We mentioned its superb playability, and it sounds as world-class as it plays. It's loud, a capable crunch, but the smoothness of string fundamental gives it a warmth in all registers. The innate problem with achieving 10-string satisfaction is the player who wants a mandola will typically be disappointed with the lack of resounding lower register, and the mandolinist will be missing the piercing high register edge. Lawrence has found an amazing equilibrium between both needs; both ranges are responsive and articulate well.

Really, the only difficulties in the instrument will be in the wider board, and as we already mentioned, the mindbend of the fanned frets. Both challenges diminish the more you get acclimated, no more than when a mandolinist picks up a mandola for the first time.

LSmart_tp.jpgAn interesting approach to the tailpiece, of course a custom bridge (ebony adjustable) was necessary to accommodate the five courses, but he chose to use a standard 8-string James tailpiece. The two unwound E & A wound courses overlap snuggly and share one tang each. We went two weeks without even noticing this, so it is definitely not a problem, plenty of spread by the time the strings reach the bridge. Lawrence tells us he did use a 10 tang tailpiece on the others, but found no advantage in the extra two. Perhaps in the future, he intends to develop an angled version to match the nut and bridge with the goal of enhancing playability and sustain, but this is still in the concept stage. What's here is certainly working well.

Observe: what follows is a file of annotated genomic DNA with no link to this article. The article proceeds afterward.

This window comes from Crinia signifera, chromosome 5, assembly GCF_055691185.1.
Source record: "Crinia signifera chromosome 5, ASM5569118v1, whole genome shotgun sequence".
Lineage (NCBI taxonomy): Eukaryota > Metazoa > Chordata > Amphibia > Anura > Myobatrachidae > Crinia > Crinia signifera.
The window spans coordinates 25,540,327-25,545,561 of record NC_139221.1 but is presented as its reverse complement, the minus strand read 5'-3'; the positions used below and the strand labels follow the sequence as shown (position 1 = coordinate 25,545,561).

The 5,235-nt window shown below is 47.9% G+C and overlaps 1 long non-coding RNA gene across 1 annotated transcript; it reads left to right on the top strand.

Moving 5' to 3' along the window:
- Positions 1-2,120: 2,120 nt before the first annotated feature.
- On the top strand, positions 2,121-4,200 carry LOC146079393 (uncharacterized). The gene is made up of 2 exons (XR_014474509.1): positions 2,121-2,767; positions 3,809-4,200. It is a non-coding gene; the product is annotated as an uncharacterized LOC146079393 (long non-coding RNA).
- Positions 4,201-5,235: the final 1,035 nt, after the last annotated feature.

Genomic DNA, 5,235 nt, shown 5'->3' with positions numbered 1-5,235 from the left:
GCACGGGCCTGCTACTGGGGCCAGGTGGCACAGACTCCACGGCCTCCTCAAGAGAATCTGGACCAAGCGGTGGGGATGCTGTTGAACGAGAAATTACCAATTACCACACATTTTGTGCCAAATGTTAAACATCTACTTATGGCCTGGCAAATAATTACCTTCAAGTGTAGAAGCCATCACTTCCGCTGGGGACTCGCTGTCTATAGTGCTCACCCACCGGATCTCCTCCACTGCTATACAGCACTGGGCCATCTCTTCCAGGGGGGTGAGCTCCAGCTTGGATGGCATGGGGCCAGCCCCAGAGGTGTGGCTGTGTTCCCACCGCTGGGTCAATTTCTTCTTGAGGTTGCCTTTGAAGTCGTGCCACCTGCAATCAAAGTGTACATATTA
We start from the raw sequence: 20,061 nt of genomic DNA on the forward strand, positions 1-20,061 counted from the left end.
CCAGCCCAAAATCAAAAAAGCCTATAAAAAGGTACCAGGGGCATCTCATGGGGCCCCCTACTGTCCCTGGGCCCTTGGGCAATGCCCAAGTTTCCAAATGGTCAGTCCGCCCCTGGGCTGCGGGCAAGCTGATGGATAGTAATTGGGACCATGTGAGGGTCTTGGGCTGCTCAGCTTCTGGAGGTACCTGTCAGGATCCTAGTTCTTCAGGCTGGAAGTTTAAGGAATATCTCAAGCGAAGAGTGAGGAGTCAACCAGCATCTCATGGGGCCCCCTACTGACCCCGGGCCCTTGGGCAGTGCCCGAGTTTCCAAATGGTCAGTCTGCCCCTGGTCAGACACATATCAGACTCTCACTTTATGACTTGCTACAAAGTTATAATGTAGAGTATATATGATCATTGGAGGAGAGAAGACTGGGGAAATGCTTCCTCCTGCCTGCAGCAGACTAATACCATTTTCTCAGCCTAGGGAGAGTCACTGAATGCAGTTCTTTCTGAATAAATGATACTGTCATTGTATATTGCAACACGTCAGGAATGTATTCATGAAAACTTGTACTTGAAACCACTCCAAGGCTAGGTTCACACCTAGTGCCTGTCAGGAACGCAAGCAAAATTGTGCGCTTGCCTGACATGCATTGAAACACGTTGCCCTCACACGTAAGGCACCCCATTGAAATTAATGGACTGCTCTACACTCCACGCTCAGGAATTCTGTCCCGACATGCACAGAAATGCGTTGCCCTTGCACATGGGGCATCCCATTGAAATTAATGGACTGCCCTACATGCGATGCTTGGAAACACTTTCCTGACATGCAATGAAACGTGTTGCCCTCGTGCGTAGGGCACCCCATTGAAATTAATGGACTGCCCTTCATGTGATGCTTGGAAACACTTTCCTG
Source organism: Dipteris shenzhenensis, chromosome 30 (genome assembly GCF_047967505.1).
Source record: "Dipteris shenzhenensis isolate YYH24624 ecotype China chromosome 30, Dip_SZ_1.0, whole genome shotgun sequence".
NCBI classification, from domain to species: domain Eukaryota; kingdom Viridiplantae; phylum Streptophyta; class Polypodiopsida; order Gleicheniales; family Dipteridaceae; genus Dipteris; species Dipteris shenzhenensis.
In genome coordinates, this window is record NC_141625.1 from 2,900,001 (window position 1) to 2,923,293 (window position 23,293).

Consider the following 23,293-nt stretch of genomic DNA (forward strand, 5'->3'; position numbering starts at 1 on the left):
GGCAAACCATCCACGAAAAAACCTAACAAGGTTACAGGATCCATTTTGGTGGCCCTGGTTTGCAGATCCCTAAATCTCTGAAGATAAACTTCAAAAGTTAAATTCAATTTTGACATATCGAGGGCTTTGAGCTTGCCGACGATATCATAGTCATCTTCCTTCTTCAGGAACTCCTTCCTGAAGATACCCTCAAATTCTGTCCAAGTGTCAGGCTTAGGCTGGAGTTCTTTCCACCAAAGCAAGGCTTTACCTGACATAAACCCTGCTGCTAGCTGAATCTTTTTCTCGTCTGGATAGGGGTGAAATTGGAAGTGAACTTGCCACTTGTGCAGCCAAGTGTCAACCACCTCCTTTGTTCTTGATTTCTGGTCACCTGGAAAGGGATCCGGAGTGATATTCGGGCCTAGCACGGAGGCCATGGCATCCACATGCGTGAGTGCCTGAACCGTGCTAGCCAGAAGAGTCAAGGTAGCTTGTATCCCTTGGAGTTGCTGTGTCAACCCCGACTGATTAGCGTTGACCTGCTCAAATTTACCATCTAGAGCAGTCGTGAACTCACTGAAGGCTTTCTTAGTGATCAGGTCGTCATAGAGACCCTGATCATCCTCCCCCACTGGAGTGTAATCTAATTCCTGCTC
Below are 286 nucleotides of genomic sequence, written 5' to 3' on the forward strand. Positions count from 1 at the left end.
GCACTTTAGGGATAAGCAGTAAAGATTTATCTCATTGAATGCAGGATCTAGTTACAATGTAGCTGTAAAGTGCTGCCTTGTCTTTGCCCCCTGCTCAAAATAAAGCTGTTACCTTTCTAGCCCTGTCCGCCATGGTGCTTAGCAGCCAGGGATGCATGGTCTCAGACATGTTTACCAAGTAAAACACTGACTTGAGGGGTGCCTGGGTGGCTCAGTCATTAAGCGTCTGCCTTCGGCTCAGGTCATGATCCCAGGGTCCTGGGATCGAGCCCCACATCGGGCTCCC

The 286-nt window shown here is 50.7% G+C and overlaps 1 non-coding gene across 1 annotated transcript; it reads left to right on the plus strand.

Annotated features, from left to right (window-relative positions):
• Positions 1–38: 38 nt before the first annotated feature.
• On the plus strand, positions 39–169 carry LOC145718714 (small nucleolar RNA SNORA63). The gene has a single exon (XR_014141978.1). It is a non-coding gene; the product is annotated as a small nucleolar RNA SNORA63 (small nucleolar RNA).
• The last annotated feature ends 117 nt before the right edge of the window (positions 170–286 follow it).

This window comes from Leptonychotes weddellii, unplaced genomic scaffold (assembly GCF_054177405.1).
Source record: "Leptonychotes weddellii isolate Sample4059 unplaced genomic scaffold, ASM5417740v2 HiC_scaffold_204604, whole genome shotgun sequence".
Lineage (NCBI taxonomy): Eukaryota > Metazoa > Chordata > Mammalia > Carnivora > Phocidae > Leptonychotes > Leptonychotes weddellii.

The conservative pickguard is another "mellowing" agent as far as looks. Some might object to it covering the corner of the bottom F-hole, but there is so little sonic impact on its forward placement. It's a proper choice even if somewhat Dali-esque in appearance. Our only trivial concern was the thinness of the end button where the strap holds; with wear over time this might need replacing to prevent it from breaking.


Other than the basic, familiar A body type, this instrument is full of bold choices and well-calculated succesful compromises. Anyone looking to extend their playing range would do well owning one of Lawrence's amazing 10-strings.

A truly Smart choice...


Contact information:
P.O. Box 1054
Hailey, ID 83333
Builder's website: Smart Instruments